Her first material in three years, Liz Lawrence has returned with her own brand of anti-pop.
Soft, languid and sufficiently melancholic, Liz Lawrence has delivered the sort of solo debut you would expect from her. That being said, her mastery of the delicate and the tranquil that was honed during her years in Cash+David and built upon on tour with Bombay Bicycle Club still remains ever present.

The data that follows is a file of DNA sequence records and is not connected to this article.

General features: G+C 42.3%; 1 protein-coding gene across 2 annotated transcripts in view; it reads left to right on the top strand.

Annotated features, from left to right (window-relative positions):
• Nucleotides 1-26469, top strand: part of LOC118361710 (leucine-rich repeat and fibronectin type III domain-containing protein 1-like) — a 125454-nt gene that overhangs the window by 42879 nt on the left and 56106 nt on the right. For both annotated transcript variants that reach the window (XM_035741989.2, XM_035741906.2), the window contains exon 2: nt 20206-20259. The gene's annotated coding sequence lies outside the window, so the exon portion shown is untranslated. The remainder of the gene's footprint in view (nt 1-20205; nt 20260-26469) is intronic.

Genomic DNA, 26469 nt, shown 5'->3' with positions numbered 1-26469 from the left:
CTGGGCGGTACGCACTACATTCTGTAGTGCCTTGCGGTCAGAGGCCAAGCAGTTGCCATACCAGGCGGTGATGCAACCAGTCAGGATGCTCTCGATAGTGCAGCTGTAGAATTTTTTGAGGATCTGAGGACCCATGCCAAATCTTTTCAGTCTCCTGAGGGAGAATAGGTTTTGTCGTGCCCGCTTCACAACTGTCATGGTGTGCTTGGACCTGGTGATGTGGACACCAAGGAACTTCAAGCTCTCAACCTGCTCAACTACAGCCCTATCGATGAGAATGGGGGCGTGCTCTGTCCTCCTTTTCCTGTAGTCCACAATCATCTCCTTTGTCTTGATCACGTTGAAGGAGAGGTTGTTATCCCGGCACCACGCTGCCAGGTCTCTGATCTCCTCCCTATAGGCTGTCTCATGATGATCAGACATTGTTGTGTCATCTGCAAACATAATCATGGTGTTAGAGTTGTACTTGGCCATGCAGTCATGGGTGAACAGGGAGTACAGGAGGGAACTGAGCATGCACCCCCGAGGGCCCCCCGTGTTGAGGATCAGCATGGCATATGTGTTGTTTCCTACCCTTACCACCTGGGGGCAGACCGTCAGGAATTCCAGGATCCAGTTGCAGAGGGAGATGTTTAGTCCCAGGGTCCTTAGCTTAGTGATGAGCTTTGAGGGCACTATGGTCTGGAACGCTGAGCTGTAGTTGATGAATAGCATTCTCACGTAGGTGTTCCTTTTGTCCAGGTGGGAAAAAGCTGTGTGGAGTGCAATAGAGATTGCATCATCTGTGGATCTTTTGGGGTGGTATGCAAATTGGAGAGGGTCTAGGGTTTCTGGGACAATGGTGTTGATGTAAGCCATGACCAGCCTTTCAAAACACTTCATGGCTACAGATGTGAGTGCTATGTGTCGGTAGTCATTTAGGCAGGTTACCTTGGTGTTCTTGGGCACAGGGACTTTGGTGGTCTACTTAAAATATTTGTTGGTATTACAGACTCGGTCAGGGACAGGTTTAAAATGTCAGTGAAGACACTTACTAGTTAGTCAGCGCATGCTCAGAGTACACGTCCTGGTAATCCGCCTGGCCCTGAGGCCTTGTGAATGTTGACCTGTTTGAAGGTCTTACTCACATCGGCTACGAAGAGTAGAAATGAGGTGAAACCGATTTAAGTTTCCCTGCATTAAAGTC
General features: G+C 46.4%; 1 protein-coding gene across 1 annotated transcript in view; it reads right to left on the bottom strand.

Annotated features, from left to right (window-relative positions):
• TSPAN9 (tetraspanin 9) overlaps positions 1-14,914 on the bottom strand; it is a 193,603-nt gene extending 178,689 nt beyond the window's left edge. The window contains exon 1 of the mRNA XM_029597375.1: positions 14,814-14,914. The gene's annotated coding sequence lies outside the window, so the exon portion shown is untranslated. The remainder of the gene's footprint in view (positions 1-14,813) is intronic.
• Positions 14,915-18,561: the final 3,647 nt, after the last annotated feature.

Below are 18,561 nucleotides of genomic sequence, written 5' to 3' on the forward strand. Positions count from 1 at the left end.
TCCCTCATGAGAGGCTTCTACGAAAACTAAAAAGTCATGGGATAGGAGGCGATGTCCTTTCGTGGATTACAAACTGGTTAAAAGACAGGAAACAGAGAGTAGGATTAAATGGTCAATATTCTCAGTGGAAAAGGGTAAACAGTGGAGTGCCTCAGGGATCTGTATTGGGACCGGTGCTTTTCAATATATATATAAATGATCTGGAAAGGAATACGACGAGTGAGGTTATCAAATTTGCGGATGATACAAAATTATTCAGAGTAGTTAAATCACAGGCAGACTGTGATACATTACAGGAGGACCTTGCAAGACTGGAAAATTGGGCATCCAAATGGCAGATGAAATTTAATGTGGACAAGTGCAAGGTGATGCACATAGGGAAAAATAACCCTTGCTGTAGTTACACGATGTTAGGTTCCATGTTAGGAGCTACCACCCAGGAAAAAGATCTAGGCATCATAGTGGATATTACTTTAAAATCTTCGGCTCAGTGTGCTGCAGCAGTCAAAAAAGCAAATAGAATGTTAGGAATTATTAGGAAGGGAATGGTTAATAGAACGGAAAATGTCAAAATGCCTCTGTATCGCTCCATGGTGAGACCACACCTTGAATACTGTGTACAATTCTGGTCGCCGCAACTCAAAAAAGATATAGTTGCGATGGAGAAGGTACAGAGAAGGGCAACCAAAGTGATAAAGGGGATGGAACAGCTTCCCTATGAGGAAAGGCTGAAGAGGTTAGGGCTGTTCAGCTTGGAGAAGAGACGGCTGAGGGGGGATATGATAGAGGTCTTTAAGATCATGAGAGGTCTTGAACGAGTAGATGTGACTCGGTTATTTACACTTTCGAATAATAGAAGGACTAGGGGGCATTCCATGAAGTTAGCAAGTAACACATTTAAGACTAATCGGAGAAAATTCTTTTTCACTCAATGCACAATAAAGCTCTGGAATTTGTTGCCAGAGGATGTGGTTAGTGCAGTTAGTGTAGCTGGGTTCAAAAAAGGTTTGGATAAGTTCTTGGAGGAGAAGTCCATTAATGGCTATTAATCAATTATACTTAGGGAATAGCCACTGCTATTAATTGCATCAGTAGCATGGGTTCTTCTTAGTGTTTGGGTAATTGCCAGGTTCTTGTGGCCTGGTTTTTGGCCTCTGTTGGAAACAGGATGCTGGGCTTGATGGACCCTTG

“Chainsmoking”, In her own words: “For about six months after coming off the Bombay Bicycle Club tour, I lived in an empty flat with just a bed, a chair and a saucepan. I’d sit and listen to Sun-Ra records on my own, and it was both hilarious and pretty dark,” she explains. The intimate, aching apology that is Chainsmoking was intended to deliver a message to an individual that she didn’t have the capacity to offer at the time. “If you’re an independent person, it can feel uncomfortable or even shameful to admit that you need someone to stick around, but at the same time, in admitting you feel weak or afraid, there can be strength, too.”